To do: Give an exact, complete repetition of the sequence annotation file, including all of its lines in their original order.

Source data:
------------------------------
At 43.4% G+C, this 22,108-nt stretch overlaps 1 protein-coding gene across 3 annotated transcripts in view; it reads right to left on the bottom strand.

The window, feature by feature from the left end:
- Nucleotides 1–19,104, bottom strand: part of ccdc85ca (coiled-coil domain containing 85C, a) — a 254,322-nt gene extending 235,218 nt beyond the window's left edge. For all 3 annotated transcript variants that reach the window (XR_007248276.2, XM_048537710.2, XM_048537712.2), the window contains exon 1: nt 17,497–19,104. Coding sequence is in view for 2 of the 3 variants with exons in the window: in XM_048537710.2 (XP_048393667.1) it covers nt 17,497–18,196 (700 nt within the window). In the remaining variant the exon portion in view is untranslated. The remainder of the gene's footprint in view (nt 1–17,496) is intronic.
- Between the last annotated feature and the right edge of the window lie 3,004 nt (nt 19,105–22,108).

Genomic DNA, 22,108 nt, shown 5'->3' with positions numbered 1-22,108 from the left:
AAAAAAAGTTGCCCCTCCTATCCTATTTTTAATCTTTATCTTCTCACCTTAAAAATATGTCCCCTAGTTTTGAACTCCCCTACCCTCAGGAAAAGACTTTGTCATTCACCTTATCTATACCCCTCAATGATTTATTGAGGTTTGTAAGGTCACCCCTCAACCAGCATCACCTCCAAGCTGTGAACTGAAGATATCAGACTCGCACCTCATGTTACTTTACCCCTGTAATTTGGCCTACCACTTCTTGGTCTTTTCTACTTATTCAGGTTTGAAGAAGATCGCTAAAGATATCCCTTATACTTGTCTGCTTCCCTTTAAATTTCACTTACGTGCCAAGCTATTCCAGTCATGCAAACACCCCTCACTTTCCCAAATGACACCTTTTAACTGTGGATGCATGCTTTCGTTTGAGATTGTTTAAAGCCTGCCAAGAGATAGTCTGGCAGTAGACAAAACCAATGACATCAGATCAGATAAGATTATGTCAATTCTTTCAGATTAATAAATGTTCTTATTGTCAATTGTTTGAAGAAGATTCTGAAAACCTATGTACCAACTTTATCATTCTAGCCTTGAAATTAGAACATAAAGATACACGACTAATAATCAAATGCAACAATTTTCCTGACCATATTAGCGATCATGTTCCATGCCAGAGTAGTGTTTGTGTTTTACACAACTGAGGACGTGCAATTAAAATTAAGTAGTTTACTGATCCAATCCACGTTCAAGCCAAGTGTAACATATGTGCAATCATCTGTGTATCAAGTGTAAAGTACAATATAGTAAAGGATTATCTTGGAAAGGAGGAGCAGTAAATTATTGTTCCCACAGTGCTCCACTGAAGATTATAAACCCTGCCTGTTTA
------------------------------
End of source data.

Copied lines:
At 43.4% G+C, this 22,108-nt stretch overlaps 1 protein-coding gene across 3 annotated transcripts in view; it reads right to left on the bottom strand.

The window, feature by feature from the left end:
- Nucleotides 1–19,104, bottom strand: part of ccdc85ca (coiled-coil domain containing 85C, a) — a 254,322-nt gene extending 235,218 nt beyond the window's left edge. For all 3 annotated transcript variants that reach the window (XR_007248276.2, XM_048537710.2, XM_048537712.2), the window contains exon 1: nt 17,497–19,104. Coding sequence is in view for 2 of the 3 variants with exons in the window: in XM_048537710.2 (XP_048393667.1) it covers nt 17,497–18,196 (700 nt within the window). In the remaining variant the exon portion in view is untranslated. The remainder of the gene's footprint in view (nt 1–17,496) is intronic.
- Between the last annotated feature and the right edge of the window lie 3,004 nt (nt 19,105–22,108).

Genomic DNA, 22,108 nt, shown 5'->3' with positions numbered 1-22,108 from the left:
AAAAAAAGTTGCCCCTCCTATCCTATTTTTAATCTTTATCTTCTCACCTTAAAAATATGTCCCCTAGTTTTGAACTCCCCTACCCTCAGGAAAAGACTTTGTCATTCACCTTATCTATACCCCTCAATGATTTATTGAGGTTTGTAAGGTCACCCCTCAACCAGCATCACCTCCAAGCTGTGAACTGAAGATATCAGACTCGCACCTCATGTTACTTTACCCCTGTAATTTGGCCTACCACTTCTTGGTCTTTTCTACTTATTCAGGTTTGAAGAAGATCGCTAAAGATATCCCTTATACTTGTCTGCTTCCCTTTAAATTTCACTTACGTGCCAAGCTATTCCAGTCATGCAAACACCCCTCACTTTCCCAAATGACACCTTTTAACTGTGGATGCATGCTTTCGTTTGAGATTGTTTAAAGCCTGCCAAGAGATAGTCTGGCAGTAGACAAAACCAATGACATCAGATCAGATAAGATTATGTCAATTCTTTCAGATTAATAAATGTTCTTATTGTCAATTGTTTGAAGAAGATTCTGAAAACCTATGTACCAACTTTATCATTCTAGCCTTGAAATTAGAACATAAAGATACACGACTAATAATCAAATGCAACAATTTTCCTGACCATATTAGCGATCATGTTCCATGCCAGAGTAGTGTTTGTGTTTTACACAACTGAGGACGTGCAATTAAAATTAAGTAGTTTACTGATCCAATCCACGTTCAAGCCAAGTGTAACATATGTGCAATCATCTGTGTATCAAGTGTAAAGTACAATATAGTAAAGGATTATCTTGGAAAGGAGGAGCAGTAAATTATTGTTCCCACAGTGCTCCACTGAAGATTATAAACCCTGCCTGTTTA